New York is full of fragmented people — from those who talk to themselves and move jerkily, to those whose faces are set in hostility or negation. But others live tulmutuously, whose energies they save for the acceleration of fighting on the highest levels of their professions.
On Greenwich Village
The bohemian’s lair, I fell in love with Greenwich Village sometime in the 60’s when fellow Philets, from the University of Santo Tomas-Faculty of Philosophy and Letters made it our favorite summer haunts. Even if its atmosphere of hard work and regular meals would bear rather heavily even on girls, it was the place where bad (as well as good) literature exists, and for artists to live dangerously. It wasn’t far fetched when we imagined ourselves as a model like Maja Desnuda or Madame X, our portraits hanging on the wall of the Metropolitan driving men with desire. It was a little more sinful than the music studios of our friends.
Still, Greenwich Village was not a place to the topple virtue, so much as to expand one’s vision. It was here where we began to see things like we’ve never seen before — not only as objects but a way of looking at them not only as shapes but a way of feeling them. My ears had been opened to sound since birth and the structure of music had enter my being. My mother was a mezzo soprano who fed me Puccini’s “Tosca” for breakfast, Verdi’s “La Traviata” for dinner.
In Greenwich Village, I first heard people speak of breasts, thighs, buttocks and bellies as one would speak of mountains, rivers, bread and fruit. It was there when I first discovered the bareness of a painter’s studio, of white purity, lit evenly on coldly by skylights. It was possible to look at a naked body impersonally; as form, texture and substance.
It was also the place where I first heard sex discussed with joy and amusement, as an open delight and not a secret urge. All these revelation sounded unimaginably naïve to a generation drilled in a four letter word. I can only say that our parents were not only inhibited and fastidious, but found much ugly, what is now routine for us.
The calm of Central Park
Central Park is many things. It is the calm eye in the center of the hurricane, the vision of a man who knew what people needs. It is the measure of the seasons in a city which tries to insulate itself from them. “It is the refuge of wild things escaping stone, a zone of danger, the only sleeping city,” said William Cullen Bryant.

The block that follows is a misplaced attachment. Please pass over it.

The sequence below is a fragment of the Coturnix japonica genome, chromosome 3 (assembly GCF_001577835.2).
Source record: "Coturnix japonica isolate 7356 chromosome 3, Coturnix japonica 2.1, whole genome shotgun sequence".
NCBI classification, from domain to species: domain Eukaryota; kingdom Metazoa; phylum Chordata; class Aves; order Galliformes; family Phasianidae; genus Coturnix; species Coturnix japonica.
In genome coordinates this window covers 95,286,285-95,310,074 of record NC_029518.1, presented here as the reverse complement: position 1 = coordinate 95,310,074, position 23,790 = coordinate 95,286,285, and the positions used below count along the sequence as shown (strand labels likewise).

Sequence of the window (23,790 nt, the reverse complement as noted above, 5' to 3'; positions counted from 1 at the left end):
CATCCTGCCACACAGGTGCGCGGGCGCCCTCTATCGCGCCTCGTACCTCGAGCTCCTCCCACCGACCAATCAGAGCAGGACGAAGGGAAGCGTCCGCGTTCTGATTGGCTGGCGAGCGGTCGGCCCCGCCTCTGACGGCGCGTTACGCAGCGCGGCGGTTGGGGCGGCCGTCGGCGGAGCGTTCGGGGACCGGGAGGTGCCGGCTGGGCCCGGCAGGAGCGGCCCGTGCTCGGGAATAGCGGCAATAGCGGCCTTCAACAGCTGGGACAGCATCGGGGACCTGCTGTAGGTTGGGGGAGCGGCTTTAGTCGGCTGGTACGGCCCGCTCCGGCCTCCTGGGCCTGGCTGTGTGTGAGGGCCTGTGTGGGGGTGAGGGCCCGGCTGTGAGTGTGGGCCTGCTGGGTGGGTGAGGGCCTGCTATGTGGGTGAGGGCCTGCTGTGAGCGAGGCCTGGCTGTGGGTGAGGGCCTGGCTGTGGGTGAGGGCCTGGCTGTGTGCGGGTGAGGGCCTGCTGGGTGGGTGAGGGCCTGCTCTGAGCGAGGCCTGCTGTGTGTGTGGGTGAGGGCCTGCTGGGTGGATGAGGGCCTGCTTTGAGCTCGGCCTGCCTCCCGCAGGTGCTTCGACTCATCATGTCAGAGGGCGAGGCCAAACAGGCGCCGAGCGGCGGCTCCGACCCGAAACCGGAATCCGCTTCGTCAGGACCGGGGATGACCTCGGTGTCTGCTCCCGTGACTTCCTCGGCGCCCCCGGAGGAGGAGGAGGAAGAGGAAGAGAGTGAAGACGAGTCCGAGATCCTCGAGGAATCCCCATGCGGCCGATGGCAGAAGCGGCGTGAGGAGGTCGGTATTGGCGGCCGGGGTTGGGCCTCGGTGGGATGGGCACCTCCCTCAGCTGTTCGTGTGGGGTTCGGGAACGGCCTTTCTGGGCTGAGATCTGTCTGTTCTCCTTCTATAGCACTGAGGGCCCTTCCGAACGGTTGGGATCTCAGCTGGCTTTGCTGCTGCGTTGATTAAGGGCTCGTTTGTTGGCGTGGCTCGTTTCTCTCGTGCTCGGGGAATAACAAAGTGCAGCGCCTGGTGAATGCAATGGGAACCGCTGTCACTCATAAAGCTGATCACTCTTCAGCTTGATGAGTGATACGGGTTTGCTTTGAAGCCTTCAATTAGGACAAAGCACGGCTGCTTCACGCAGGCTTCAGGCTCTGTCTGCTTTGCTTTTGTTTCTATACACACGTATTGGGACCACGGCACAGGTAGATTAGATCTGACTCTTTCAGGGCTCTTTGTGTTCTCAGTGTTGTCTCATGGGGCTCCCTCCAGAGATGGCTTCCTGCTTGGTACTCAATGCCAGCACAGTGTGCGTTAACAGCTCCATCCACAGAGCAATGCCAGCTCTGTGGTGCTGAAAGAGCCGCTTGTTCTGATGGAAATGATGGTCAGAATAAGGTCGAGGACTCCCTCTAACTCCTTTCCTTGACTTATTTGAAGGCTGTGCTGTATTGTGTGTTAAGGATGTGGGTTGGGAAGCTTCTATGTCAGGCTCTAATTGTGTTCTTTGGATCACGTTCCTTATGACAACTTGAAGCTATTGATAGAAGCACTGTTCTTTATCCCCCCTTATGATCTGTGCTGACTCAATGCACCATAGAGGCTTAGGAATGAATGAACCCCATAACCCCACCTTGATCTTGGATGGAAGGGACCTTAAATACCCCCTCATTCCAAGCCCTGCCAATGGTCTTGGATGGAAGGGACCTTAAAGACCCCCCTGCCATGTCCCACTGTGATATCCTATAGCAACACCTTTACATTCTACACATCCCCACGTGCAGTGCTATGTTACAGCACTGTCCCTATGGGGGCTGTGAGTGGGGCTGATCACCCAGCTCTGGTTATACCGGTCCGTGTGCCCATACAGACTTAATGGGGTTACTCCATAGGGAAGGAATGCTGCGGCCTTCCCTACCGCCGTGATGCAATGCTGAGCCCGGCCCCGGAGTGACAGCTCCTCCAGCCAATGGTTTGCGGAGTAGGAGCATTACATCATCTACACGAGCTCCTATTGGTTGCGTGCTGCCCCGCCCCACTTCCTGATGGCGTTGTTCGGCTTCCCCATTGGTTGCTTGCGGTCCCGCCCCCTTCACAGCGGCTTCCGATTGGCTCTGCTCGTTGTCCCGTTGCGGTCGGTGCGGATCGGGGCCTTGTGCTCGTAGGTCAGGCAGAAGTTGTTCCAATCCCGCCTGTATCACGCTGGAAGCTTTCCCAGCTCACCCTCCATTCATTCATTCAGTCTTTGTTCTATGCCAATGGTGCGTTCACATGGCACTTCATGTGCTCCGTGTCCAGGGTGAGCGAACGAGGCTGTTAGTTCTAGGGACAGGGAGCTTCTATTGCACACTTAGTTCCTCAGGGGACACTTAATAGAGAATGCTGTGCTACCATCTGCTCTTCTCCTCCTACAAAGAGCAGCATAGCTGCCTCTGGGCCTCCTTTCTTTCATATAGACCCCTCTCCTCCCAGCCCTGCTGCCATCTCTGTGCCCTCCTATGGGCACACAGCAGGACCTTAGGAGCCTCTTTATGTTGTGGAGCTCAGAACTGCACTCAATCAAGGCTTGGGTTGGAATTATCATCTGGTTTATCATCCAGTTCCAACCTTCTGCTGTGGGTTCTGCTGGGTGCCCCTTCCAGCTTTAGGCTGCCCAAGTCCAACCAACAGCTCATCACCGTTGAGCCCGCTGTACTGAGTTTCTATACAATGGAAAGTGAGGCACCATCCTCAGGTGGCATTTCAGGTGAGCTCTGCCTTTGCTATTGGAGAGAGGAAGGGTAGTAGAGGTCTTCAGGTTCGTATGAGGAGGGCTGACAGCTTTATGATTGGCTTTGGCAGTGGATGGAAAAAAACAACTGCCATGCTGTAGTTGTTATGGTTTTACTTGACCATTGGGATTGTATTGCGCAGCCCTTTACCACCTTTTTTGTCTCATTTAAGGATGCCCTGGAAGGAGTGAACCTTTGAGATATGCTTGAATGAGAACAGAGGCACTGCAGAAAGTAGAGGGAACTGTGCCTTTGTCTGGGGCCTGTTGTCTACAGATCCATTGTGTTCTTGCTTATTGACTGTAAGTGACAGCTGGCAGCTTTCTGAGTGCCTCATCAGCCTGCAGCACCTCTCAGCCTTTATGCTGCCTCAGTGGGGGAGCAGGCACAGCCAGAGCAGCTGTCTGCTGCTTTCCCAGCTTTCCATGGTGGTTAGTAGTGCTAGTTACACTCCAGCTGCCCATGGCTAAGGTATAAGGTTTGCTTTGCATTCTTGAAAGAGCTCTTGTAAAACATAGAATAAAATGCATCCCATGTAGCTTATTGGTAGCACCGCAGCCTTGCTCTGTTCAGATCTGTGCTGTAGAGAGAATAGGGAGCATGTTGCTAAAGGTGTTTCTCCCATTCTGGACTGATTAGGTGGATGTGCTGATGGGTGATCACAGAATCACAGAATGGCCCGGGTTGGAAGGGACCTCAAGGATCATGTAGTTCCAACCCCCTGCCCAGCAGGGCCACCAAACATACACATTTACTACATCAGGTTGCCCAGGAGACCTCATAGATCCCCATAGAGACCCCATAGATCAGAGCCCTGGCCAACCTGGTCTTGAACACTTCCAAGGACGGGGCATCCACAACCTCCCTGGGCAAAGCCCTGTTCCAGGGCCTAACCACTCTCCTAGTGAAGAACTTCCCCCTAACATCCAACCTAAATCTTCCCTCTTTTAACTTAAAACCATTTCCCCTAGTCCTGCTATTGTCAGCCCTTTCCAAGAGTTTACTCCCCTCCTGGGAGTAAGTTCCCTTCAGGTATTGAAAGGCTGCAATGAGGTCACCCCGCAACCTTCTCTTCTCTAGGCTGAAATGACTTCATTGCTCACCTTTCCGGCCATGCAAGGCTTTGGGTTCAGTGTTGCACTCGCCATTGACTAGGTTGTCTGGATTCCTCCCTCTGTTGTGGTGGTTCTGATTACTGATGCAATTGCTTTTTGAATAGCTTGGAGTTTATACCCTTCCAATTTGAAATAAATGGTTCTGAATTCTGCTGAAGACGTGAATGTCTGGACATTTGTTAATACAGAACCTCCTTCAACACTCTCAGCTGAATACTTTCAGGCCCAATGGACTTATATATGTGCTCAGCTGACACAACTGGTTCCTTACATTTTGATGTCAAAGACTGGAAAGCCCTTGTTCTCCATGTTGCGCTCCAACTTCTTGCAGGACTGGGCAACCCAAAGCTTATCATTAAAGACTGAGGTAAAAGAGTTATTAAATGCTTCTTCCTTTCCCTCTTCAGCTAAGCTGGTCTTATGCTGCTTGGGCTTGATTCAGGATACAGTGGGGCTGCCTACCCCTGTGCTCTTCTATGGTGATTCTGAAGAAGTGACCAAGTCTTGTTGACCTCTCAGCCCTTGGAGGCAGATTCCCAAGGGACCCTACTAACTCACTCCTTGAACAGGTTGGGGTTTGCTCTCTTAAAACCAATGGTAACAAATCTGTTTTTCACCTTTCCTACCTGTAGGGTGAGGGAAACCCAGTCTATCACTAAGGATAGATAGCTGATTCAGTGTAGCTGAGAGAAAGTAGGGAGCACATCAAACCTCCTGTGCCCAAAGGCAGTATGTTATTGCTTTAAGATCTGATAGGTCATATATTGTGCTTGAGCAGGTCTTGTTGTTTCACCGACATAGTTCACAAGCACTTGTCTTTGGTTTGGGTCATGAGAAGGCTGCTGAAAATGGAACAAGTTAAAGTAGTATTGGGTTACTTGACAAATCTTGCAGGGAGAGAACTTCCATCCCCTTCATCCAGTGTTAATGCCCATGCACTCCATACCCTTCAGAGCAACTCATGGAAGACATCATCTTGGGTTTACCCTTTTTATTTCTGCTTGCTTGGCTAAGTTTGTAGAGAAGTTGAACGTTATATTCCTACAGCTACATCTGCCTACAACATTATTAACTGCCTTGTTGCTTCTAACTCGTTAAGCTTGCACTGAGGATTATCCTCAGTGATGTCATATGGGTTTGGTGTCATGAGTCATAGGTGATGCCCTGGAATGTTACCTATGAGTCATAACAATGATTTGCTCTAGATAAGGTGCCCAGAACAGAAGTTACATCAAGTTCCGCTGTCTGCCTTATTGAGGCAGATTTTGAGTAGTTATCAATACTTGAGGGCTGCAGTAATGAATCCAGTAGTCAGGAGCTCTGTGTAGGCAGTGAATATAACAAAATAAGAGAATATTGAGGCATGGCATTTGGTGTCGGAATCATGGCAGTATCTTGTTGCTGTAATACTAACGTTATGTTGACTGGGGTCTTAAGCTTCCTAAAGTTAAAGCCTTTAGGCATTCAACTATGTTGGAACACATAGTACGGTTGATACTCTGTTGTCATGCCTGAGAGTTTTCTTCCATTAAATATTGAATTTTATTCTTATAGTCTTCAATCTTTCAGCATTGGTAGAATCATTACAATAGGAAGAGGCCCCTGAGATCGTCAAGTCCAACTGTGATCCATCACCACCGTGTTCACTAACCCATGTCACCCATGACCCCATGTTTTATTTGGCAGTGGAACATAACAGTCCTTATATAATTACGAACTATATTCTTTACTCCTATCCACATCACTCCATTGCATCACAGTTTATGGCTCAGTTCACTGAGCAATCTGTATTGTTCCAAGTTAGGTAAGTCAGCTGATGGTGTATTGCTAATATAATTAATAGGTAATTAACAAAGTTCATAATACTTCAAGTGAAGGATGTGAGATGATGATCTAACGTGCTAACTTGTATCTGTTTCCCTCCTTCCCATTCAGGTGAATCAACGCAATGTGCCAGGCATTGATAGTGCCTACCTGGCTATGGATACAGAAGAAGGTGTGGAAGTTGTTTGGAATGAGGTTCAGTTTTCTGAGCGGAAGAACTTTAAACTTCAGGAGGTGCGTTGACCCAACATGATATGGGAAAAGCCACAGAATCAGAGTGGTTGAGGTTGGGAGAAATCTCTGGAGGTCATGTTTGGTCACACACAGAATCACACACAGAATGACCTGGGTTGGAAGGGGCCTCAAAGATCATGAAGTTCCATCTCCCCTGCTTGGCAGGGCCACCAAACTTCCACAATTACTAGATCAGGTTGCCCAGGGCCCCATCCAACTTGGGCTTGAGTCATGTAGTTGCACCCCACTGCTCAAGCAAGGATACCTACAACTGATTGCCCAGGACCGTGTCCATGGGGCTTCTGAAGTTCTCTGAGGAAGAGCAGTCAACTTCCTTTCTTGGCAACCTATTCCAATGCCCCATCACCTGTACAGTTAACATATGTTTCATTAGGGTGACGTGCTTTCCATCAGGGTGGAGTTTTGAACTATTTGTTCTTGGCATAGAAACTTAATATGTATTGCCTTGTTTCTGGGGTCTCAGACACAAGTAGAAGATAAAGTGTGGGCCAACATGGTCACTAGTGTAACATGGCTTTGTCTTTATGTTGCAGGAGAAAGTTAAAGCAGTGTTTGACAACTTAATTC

But when is Central Park most beautiful? I’d say in heavy snow, I think; or the pale green fuzzing of early spring. When the snow has stopped falling, still blindingly white and the lake is frozen, when the rough ice is dotted with skating and slipping black figures, while the branches are black. All the dogs, leaping and racing black silhouettes, are delirious in the snow. In the certain lushness of a full summer, the heavy denseness of green leaves unstirred by wind, the whole park breathes like a tired beast in the intolerable heat of July. But summer stirs the beast, too, for this is the time of danger when human animals hide in the cover of leaves and darkness. As you hear night cries which might be horseplay, but could also be a scream for fear!
Central Park was created from a tract of featureless land spotted with shanties that had the backing of then Mayor Ambrose Kingsland. It is a triumph over the “practical” rapacity of realtors who wept at the waste of building sites. It became the first park in the United State, and a model for the most that followed.
Today, these very same men would weep at the park that they made. Everywhere they would see the liter of plastic and bottle tops in the bottom of every grove, paper cups and cans at the fringes. The once clean lake also has its fair share of trash, and newspapers left lying on the grass get sodden and stick among the twigs. The fault lies with the people for whom the park was made.
E-mail Mylah at email@example.com